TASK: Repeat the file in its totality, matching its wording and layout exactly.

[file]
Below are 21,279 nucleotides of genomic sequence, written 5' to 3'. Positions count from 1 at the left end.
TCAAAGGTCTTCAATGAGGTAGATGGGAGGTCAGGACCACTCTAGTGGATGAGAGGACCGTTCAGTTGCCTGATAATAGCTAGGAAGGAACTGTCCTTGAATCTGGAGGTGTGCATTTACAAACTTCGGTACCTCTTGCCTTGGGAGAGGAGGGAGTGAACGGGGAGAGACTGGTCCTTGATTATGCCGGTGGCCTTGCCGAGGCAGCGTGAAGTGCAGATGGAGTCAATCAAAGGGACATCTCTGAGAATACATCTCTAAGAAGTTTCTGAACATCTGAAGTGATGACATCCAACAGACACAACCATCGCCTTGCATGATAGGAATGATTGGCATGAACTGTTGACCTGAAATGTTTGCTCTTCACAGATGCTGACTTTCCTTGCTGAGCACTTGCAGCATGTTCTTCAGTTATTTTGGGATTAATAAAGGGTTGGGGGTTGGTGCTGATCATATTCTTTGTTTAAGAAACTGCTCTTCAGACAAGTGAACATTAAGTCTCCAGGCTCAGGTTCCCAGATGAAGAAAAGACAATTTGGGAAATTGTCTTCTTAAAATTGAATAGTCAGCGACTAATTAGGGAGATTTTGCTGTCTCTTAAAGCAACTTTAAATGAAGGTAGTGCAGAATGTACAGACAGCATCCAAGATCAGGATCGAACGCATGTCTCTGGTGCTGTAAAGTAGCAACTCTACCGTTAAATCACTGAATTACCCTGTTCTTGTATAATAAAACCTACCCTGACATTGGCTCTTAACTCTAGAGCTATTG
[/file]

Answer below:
Below are 21,279 nucleotides of genomic sequence, written 5' to 3'. Positions count from 1 at the left end.
TCAAAGGTCTTCAATGAGGTAGATGGGAGGTCAGGACCACTCTAGTGGATGAGAGGACCGTTCAGTTGCCTGATAATAGCTAGGAAGGAACTGTCCTTGAATCTGGAGGTGTGCATTTACAAACTTCGGTACCTCTTGCCTTGGGAGAGGAGGGAGTGAACGGGGAGAGACTGGTCCTTGATTATGCCGGTGGCCTTGCCGAGGCAGCGTGAAGTGCAGATGGAGTCAATCAAAGGGACATCTCTGAGAATACATCTCTAAGAAGTTTCTGAACATCTGAAGTGATGACATCCAACAGACACAACCATCGCCTTGCATGATAGGAATGATTGGCATGAACTGTTGACCTGAAATGTTTGCTCTTCACAGATGCTGACTTTCCTTGCTGAGCACTTGCAGCATGTTCTTCAGTTATTTTGGGATTAATAAAGGGTTGGGGGTTGGTGCTGATCATATTCTTTGTTTAAGAAACTGCTCTTCAGACAAGTGAACATTAAGTCTCCAGGCTCAGGTTCCCAGATGAAGAAAAGACAATTTGGGAAATTGTCTTCTTAAAATTGAATAGTCAGCGACTAATTAGGGAGATTTTGCTGTCTCTTAAAGCAACTTTAAATGAAGGTAGTGCAGAATGTACAGACAGCATCCAAGATCAGGATCGAACGCATGTCTCTGGTGCTGTAAAGTAGCAACTCTACCGTTAAATCACTGAATTACCCTGTTCTTGTATAATAAAACCTACCCTGACATTGGCTCTTAACTCTAGAGCTATTG